Overcoming the supply chain workforce crisis through employee feedback

This interview was conducted at Reuters Events: Supply Chain USA (May 17-18, Chicago, 2023).

Image by Adrian from Pixabay

The labor market has remained tight since the pandemic, rattling logistics networks as stakeholders seek to retain employees and struggle to replace labor on its way out. “Everybody knows there’s a crisis, but it is much worse than you think,” says Simon Rakosi, the co-founder and COO of Butterfly.ai, a technology company helping companies retain and improve their workforce efficiency. “For every person leaving the supply chain, only 0.6 people come in. That makes the war for retention of talent much more important.”

Rakosi contends that it costs upwards of $30,000 to replace each employee leaving the supply chain. With an average employee turnover of 55%, this is a situation causing a substantial economic impact on businesses, increasing costs and inevitably impacting their bottomline. 

While automation is heralded as an alternative to supplant labor in companies facing a workforce crunch, it can go only so far in addressing the complex and varied needs of a dynamic logistics environment. “Thinking everything will be automated is ludicrous. You still need people; therefore, upskilling is extremely important,” says Rakosi. He explains that this is not a one-way street and that employees must be encouraged to give feedback to improve the use of technology, as nothing works in isolation.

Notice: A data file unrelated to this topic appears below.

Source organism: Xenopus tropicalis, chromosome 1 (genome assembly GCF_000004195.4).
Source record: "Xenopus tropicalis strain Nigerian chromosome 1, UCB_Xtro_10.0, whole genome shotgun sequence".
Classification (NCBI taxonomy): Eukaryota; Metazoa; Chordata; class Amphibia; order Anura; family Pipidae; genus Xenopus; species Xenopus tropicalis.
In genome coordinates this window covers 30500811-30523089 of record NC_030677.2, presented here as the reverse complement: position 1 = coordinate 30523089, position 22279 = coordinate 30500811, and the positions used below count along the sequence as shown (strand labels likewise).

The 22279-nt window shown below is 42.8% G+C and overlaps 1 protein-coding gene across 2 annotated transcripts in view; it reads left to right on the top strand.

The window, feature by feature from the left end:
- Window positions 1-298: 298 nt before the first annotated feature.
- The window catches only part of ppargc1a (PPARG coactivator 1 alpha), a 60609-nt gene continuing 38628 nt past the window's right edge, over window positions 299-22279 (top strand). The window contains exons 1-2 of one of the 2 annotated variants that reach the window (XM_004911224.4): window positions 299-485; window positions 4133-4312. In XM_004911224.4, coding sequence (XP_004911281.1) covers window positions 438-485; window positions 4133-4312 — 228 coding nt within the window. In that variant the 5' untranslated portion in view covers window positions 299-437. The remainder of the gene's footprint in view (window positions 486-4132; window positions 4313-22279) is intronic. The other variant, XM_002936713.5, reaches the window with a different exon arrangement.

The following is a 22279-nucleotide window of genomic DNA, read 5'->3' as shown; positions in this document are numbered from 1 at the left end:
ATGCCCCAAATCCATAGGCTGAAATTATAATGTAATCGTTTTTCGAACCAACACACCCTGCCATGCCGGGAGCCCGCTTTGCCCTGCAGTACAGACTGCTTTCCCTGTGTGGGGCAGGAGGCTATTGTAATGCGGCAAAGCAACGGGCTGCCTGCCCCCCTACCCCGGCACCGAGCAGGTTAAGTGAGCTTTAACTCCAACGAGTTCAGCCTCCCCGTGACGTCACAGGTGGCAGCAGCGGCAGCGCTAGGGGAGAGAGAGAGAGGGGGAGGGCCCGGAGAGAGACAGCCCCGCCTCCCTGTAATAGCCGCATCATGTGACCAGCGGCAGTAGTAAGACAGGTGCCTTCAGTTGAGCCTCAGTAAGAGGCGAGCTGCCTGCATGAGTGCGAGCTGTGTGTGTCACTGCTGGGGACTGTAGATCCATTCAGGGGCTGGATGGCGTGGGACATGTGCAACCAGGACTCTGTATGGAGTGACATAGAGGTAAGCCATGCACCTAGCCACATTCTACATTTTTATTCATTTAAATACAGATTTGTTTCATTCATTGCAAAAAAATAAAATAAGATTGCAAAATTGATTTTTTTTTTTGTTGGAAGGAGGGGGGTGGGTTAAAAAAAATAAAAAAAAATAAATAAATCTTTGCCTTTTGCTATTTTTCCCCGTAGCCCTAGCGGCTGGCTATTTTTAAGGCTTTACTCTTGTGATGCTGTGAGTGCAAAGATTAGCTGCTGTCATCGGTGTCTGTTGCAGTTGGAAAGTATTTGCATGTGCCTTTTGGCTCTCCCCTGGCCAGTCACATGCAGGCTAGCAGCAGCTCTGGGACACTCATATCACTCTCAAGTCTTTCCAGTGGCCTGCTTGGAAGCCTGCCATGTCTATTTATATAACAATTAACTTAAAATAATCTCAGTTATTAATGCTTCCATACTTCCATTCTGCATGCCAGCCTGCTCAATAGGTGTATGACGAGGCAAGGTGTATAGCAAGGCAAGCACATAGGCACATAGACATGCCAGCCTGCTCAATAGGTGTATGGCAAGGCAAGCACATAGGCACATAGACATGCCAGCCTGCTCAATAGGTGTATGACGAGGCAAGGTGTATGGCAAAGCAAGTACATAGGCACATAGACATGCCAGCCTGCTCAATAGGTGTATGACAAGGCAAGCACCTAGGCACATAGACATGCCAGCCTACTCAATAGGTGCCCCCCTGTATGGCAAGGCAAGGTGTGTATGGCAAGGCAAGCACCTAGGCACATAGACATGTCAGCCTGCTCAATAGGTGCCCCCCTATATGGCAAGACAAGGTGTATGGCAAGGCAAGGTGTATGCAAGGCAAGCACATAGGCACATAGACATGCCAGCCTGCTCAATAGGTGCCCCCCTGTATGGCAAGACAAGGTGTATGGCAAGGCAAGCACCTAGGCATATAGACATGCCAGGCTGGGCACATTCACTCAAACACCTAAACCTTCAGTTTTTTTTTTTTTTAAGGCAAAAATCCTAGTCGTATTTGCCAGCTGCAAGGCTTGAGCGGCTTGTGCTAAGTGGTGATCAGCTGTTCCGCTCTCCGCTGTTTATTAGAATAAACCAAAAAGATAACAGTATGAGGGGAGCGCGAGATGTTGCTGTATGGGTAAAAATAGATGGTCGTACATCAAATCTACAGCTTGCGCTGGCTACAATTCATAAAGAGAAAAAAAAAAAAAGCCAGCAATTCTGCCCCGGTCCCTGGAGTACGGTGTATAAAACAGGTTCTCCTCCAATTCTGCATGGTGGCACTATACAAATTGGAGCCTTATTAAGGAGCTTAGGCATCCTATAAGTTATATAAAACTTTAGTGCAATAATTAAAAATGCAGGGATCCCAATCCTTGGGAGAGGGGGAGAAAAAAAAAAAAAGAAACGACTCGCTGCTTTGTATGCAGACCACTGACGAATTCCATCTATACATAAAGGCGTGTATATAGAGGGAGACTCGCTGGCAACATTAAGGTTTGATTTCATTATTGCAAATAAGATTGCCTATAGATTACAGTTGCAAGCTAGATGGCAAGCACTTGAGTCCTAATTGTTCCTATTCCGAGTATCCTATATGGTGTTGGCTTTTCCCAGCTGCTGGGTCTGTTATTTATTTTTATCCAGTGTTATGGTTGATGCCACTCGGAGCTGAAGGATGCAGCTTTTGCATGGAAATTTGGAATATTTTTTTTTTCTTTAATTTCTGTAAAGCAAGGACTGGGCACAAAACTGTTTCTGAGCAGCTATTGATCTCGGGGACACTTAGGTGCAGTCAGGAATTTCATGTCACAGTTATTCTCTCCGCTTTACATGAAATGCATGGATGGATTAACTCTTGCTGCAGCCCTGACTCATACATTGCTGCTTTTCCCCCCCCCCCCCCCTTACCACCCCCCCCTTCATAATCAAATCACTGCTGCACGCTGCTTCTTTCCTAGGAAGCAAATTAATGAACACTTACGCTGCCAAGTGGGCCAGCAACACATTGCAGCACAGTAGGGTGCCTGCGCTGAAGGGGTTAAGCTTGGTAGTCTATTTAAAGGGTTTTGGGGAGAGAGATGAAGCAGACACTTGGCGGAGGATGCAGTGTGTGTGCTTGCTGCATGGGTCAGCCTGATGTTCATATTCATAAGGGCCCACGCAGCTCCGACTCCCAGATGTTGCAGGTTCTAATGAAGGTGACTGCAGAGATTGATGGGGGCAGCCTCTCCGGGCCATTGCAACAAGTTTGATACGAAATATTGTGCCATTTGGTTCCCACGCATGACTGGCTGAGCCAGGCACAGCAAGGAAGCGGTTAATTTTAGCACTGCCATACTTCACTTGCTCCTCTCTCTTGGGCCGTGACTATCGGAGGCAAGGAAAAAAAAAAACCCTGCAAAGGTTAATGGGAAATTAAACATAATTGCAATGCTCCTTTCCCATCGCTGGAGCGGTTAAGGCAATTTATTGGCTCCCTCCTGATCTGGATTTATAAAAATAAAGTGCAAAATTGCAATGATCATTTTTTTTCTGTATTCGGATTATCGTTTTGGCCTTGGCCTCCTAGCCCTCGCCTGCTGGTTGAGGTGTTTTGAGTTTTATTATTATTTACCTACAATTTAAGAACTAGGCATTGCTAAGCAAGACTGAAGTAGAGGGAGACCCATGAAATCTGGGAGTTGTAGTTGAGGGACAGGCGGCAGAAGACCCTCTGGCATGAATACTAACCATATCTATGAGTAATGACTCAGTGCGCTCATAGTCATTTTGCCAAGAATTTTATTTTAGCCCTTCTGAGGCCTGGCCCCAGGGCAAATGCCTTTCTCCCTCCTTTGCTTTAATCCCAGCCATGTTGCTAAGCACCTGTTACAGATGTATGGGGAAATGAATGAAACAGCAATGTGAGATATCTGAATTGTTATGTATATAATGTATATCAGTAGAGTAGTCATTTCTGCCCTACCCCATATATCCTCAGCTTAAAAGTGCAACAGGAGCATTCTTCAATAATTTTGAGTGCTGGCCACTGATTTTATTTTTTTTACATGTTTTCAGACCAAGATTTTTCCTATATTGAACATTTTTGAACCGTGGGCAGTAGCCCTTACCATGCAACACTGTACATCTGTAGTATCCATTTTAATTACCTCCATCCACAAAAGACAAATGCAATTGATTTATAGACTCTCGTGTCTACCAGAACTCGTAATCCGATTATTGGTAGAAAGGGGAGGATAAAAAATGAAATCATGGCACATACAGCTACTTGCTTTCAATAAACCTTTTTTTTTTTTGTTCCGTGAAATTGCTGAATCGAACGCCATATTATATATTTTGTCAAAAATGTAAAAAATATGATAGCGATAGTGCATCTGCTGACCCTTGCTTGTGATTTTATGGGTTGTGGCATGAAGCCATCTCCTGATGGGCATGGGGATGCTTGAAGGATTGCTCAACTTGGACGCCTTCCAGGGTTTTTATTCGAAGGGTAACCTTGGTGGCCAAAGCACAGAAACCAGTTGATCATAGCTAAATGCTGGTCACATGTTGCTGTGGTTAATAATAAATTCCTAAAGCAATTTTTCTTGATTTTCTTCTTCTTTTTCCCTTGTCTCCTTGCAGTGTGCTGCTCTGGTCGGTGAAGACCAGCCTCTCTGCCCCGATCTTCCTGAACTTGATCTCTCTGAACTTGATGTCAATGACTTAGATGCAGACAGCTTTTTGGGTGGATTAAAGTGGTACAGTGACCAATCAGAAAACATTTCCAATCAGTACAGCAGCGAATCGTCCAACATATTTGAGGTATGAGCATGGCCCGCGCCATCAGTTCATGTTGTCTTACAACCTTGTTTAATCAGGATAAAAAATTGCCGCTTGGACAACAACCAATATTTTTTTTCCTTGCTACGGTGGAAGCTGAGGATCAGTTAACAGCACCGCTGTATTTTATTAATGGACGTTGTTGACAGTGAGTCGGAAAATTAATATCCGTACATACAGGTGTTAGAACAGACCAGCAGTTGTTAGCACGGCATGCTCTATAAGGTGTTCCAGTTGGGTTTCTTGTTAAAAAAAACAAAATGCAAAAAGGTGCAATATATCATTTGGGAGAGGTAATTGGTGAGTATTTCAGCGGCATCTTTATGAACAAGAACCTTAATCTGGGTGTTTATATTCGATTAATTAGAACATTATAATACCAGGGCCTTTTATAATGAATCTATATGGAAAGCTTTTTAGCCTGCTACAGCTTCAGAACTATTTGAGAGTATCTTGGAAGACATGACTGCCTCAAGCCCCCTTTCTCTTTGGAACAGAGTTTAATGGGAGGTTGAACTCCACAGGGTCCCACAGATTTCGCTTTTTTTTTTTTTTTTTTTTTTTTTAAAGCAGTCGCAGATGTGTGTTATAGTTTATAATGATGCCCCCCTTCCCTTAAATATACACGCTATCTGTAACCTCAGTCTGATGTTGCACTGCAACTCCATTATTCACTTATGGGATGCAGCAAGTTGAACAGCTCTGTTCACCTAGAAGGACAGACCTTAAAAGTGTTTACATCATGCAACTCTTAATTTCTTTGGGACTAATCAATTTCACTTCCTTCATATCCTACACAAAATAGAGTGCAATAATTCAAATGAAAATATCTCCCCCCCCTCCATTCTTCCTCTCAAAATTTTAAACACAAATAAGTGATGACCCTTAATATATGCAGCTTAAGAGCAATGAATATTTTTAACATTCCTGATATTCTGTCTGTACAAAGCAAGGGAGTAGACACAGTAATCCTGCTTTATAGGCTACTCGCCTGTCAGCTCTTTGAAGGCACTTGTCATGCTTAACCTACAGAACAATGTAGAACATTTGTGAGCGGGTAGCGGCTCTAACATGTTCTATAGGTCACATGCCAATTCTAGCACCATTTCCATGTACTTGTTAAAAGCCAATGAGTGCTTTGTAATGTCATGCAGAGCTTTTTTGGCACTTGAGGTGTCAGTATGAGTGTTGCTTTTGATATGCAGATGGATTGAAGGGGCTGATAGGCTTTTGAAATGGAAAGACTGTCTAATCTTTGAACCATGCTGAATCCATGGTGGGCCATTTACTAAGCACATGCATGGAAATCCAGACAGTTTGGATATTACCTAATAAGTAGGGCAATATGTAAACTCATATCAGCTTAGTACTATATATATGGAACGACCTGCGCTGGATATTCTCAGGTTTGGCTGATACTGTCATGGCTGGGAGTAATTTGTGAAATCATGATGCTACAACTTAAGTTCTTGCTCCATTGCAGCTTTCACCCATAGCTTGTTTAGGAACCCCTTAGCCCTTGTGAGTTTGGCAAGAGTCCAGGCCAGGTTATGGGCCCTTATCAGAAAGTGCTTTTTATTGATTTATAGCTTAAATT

This is quite a challenge, considering the ratio of employees to managers is drastically skewed on the logistics floor, with typically one manager for every 25 employees — a long way from the one manager for every six employees in a regular office-based setup. 

“Around 65% of employees don’t speak the same language as the manager, and that creates a massive language barrier,” says Rakosi. “Providing an easy way to collect feedback at scale, and translate that feedback into actionable insight to the manager is extremely important since that is the key to retention.”

The idea behind Butterfly stemmed from several issues the team observed in the industry. The company trains the frontline workforce, empowering managers and their teams to have open and honest conversations with each other. “We can see the improvement in productivity, in retention of employees, and reduction in absenteeism. All of that can be verified as an RoI,” says Rakosi. “We want to make the workplace a better place, and ensure every employee can voice their opinion and be listened to.”

Pitney Bowes, one of Butterfly’s clients, has seen a remarkable improvement in their workforce efficiency since they started their collaboration. Butterfly implemented a gradual rollout of their process, which was reflected in a 20% jump in productivity, alongside a reduction in employee turnover and safety incidents. “Ultimately, what Butterfly does is being a stethoscope. You can decide to listen to it and do something, or leave it on the table,” says Rokosi. “Pitney Bowes decided to listen and make changes, and all the improvement they see is coming from the floor directly.”

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